Germany pledges to end development funding of new coal plants

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The German government is to end development financing for new coal-fired power plants. The decision was announced at the UN Climate Change Summit in New York last week.

However the head of the IEA's Clean Coal Centre, Dr Andrew Minchener told Power Engineering International that such moves to stop funding clean coal initiatives are 'self-defeating.'

Germany’s Environment minister Barbara Hendricks made the announcement, one of several that will have varying impacts on the power generation scene, if delivered.

Barbara Hendricks

General Manager of the International Energy Agency’s Clean Coal Centre, Dr Andrew Minchener OBE pointed out to Power Engineering International that Germany wasn’t completely shutting down its coal-funding activities.

“It is understood that ‘this limitation will apply to development finance only and that it does not apply to the finance provided through IPEX, the export credit subsidiary of the government bank KfW’. In the past, more than half of such government-backed financing for coal overseas went via IPEX. So despite the announcement, the government appears not to have ruled out financing new coal power stations overseas.”

Dr Minchener re-asserted to PEi the importance of coal to maintaining the overall power balance, and of the necessity of continuing clean coal initiatives as a realistic approach, given the developing world’s continuing reliance on it.

“Despite the adverse rhetoric at these climate change events, it is important that people understand that coal provides the bridge towards a stronger renewables future, as part of a balanced energy mix. The world will need all energy sources to meet future demands and for coal that should mean advanced clean coal technology, ultimately with the inclusion of CCS where circumstances permit.”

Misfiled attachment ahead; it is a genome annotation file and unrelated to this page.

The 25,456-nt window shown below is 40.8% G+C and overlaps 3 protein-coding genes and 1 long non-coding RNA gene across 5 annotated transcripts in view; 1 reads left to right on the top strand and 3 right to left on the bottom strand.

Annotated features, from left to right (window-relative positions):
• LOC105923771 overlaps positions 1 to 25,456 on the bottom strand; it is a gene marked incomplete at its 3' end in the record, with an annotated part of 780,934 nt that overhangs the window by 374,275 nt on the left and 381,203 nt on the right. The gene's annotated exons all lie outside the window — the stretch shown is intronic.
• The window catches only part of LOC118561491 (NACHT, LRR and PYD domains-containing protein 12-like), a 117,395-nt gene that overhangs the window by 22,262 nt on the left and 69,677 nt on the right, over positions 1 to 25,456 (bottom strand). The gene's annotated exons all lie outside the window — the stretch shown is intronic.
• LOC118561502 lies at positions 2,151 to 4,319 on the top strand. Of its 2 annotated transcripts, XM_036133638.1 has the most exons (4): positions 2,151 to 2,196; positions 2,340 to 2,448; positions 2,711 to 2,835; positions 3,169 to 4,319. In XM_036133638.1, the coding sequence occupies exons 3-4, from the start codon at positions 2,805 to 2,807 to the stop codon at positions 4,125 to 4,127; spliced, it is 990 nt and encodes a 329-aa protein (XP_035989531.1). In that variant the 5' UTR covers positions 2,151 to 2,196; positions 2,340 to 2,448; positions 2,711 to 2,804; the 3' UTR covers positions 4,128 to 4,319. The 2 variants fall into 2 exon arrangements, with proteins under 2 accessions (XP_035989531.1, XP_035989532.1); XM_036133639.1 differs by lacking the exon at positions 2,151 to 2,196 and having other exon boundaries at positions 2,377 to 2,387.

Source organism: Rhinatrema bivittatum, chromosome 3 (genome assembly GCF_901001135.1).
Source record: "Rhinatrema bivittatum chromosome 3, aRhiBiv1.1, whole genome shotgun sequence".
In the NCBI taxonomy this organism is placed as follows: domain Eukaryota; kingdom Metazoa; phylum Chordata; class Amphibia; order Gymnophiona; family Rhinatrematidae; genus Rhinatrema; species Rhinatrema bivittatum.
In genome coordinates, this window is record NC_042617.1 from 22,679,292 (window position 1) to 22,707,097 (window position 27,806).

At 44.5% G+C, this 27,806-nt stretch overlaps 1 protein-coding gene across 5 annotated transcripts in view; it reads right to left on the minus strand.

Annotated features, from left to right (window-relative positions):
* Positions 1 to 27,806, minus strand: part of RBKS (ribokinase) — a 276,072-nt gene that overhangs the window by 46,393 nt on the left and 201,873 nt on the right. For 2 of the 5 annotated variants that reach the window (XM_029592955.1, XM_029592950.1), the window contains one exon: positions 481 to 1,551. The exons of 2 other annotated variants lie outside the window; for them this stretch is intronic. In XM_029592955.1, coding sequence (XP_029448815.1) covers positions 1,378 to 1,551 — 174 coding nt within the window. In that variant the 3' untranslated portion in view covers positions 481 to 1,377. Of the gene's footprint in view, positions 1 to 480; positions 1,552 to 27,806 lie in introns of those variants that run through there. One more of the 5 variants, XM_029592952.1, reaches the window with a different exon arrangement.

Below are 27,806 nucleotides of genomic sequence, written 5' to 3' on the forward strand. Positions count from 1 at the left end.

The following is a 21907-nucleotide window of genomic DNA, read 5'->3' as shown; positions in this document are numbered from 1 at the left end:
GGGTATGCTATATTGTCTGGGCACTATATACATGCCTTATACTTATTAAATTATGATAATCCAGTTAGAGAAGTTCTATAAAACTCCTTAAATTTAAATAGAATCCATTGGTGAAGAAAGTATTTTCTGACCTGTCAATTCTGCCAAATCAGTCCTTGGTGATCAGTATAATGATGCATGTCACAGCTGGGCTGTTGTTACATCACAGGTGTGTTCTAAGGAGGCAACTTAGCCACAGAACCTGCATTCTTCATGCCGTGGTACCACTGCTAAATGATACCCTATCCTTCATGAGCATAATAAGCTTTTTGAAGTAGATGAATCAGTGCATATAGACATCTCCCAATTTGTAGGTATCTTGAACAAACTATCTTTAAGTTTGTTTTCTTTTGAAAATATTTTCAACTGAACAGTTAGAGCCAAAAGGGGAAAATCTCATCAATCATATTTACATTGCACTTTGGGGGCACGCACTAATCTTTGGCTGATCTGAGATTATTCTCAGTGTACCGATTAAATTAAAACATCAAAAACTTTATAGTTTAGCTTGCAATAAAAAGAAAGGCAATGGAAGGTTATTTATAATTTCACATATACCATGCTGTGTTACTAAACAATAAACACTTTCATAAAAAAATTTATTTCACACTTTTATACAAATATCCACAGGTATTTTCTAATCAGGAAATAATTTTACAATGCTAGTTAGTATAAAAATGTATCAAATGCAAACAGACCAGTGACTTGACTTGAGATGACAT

“Most developing nations will choose coal power as it offers a reliable way out of energy poverty. The key is to ensure that they have the means to install high efficiency low emissions (HELE) coal power plant, thereby providing strong solutions for energy access that will improve health and quality of life in such countries.”

“The actions of many lenders in choking off financial support for such advances is proving self-defeating. The coal power plants will still be built but if finance from other sources proves a more expensive option then the plant will have less efficient systems and lower standard environmental controls.  Consequently, it is to be hoped that the German government will continue to support the financing of new coal plants as they are then in a position to ensure the adoption of the HELE type approach.”

Meanwhile other countries at the New York event also made pledges outlining how they will tackle the question of emissions.

China’s vice premier Zhang Gaoli said that the country aims to peak its emissions “as early as possible” without committing to a specific timeframe. He is the highest ranking official to say China will move from a carbon intensity target to absolute reductions.

Denmark’s Helle Thorning-Schmidt was less reticent saying that her country would be “fossil free” by 2050, while Sweden announced it was aiming for zero net emissions by 2050.

India committed to doubling the country’s wind and solar energy by 2020 while President Obama’s confirmed that the US would strengthen its emissions reductions targets next year.

Jose Manuel Barroso, representing the EU, said that the bloc will provide €3bn in grants to support sustainable energy in developing countries, and €14bn in public climate finance to partners outside the EU.



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